In the United States, 2.3% of pregnancies in the Maternal Lifestyle Study involved heroin or methadone exposure . In international adoption, the most commonly reported prenatal opiate exposure is heroin. Heroin use has made a resurgence in recent years, particularly in Eastern Europe and the former Soviet Union. The United Nations Office for Drug Control and Crime Prevention reported that the number of known heroin addicts rose by 30% in Russia in 1999 and had quadrupled since 1995, with a current prevalence of heroin abuse at 2.1% , . In Kazakhstan, the prevalence of heroin abuse is estimated at 1.3% . Opiate use is also prevalent in the countries of Southeast Asia and parts of China, particularly near areas where opium is grown and in more urban areas. Although there are no official reports from China, unofficial estimates say that there could be up to 12 million total heroin users . Pregnant women who enter drug treatment programs for addiction receive another opiate, methadone, as a substitute for heroin or opium. Because drug treatment programs are on the rise in Russia and China, prenatal exposure to methadone may also occur , .
Despite the detrimental effects of opiates on the user, including the risk of addiction and exposure to the hazards of intravenous drug use (hepatitis B and C and HIV), opiate exposure to the developing fetus is not considered teratogenic. There is no known congenital malformation associated with prenatal opiate exposure. There have been harmful fetal effects described with heroin and methadone use, however, and infants born to addicted women can suffer withdrawal in the newborn period. Any child referred for international adoption with a maternal history of intravenous drug use should be considered at increased risk for HIV and hepatitis B and C.
LBW and symmetric intrauterine grown retardation have been reported in the offspring of heroin abusers . Pregnant heroin addicts also have a statistically significant increased risk of preterm delivery. Methadone use seems to have less effect on fetal growth and has not been shown to increase the risk of premature birth. For children born after a pregnancy complicated by opiate use, prenatal growth may be affected by maternal malnutrition and comorbid infections as well as by opiate exposure.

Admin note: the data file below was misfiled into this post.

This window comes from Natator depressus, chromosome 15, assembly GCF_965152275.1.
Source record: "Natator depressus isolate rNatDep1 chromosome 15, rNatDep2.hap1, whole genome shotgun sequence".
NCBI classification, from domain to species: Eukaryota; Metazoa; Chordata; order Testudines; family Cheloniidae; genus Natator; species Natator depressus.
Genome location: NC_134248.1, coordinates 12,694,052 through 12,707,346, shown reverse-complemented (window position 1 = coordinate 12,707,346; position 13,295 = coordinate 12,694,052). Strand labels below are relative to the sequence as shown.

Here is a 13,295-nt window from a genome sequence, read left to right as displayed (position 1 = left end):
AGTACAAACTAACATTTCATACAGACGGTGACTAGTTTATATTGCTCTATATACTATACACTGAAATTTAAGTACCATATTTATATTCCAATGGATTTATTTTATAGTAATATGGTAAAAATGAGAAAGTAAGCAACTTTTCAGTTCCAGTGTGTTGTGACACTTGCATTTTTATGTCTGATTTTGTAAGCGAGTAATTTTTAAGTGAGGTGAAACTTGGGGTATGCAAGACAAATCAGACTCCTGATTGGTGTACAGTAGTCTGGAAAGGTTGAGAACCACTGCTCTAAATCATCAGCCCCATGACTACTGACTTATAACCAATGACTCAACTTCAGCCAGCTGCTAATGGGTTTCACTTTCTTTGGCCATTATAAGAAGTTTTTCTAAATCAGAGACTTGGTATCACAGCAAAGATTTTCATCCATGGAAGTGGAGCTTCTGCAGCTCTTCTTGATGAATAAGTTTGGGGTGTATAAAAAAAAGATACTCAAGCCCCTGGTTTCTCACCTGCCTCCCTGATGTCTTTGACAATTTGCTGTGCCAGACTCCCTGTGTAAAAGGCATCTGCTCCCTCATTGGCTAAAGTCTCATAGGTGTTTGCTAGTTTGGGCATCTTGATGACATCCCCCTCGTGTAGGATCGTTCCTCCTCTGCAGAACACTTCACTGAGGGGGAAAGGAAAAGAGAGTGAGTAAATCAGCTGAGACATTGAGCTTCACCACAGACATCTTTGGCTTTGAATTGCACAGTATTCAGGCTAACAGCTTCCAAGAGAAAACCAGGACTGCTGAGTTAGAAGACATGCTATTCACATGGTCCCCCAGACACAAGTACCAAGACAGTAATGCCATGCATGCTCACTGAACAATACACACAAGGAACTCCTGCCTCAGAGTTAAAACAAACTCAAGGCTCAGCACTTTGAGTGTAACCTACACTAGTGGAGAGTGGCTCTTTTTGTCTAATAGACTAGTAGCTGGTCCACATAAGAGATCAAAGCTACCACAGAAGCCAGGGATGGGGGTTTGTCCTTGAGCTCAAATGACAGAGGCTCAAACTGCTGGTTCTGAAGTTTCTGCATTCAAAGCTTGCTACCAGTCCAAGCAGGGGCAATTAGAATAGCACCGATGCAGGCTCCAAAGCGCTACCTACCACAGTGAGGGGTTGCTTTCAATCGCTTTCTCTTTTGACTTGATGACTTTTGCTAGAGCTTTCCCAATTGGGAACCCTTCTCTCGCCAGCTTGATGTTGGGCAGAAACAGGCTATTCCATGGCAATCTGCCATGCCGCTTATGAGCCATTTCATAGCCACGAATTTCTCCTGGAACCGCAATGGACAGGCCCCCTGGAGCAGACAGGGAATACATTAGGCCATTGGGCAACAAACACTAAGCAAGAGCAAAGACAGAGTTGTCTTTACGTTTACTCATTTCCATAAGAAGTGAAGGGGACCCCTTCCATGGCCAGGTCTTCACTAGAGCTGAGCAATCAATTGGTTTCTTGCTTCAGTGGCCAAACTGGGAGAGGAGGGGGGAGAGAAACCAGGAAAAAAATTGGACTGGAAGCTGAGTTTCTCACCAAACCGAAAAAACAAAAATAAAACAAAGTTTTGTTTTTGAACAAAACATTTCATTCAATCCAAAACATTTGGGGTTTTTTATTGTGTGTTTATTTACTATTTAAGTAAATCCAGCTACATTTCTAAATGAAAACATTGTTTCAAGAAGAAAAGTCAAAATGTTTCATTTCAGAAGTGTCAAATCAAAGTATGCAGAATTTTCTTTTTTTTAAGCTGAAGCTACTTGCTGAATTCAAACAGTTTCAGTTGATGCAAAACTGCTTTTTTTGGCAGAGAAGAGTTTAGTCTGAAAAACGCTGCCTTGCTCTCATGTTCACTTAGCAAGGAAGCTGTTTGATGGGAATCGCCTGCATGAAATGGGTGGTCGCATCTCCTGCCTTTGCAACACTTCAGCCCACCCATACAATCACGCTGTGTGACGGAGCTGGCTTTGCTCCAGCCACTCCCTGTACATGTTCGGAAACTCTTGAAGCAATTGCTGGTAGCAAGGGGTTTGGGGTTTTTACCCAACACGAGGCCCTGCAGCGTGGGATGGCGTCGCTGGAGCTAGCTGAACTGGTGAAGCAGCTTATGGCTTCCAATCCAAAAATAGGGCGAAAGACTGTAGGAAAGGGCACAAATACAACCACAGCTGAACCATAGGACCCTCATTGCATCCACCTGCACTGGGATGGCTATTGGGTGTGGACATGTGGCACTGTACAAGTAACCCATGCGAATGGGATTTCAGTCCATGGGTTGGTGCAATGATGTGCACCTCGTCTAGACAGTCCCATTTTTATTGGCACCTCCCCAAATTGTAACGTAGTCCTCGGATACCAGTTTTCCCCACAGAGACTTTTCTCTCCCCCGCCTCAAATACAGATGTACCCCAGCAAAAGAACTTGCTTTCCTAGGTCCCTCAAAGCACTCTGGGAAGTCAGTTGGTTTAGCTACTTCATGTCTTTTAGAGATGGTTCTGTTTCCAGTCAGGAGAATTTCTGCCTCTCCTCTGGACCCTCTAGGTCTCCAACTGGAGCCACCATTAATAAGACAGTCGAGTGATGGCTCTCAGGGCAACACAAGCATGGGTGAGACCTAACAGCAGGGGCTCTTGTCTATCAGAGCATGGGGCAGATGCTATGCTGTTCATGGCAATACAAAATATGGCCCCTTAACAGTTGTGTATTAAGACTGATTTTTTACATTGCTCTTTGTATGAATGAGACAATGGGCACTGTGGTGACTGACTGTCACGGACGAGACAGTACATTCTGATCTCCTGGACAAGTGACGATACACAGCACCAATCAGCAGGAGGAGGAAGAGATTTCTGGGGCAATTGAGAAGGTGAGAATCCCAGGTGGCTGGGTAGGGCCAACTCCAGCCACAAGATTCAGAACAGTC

Neonatal Abstinence Syndrome
Neonatal abstinence syndrome (NAS) has been well described in infants born to opiate-dependent mothers. The symptoms of NAS include CNS symptoms (eg, hyperirritability, tremors, convulsions), gastrointestinal distress, respiratory distress, and autonomic disturbances . It has been reported that the infants of methadone-addicted mothers experience more severe symptoms for a longer time, partly because of the longer half-life of this opiate. Treatment of symptomatic infants generally consists of providing children with a tapering schedule of tincture of opium, morphine, or phenobarbital while monitoring clinical symptoms. During the withdrawal period, infants may dramatically influence normal caretaker interactions because they are often resistant to cuddling or soothing and have a decreased ability to respond normally to auditory or visual stimuli. The long-term impact of these early alterations in socialization may be detrimental, particularly in an orphanage setting, where nurturing caretaking may already be less frequent.
The onset of withdrawal symptoms is usually between 48 and 72 hours after birth. It is highly unlikely that a child born overseas is going to be available for adoption at this point; thus, most families adopting internationally do not directly encounter NAS. Clues to NAS may be present in the preadoption record, however, and should alert families and professionals to the possibility of prenatal opiate exposure and other risks associated with injection drug use in birth mothers (HIV and hepatitis B and C).
Behavior and Cognition
In some early studies, concerns about prenatal opiate exposure and poor developmental outcome were described. Reported neurodevelopmental problems included a short attention span, hyperactivity, and sleep disturbances in prenatally exposed children assessed at the age of 12 to 34 months . More recent studies also suggest mild memory and perceptual difficulties in older children, but overall test scores are still within the normal range . In general, it is difficult to differentiate the impact of a poor postnatal environment and prenatal heroin exposure on children's long-term outcome. One study suggests that opiate-exposed children have increased susceptibility to adverse environmental influences compared with nonexposed children . Conversely, a study from Canada suggests that drug-exposed infants adopted out at birth were equivalent to Canadian matched controls in terms of educational achievement and IQ. The adopted children did, however, have increased rates of early adult depression .
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Excerpted from Center for Adoption Medicine review article for health care providers - Prenatal Alcohol and Drug Exposures in Adoption, originally published in Pediatric Clinics of North America - © 2005 Elsevier Inc. All Rights Reserved.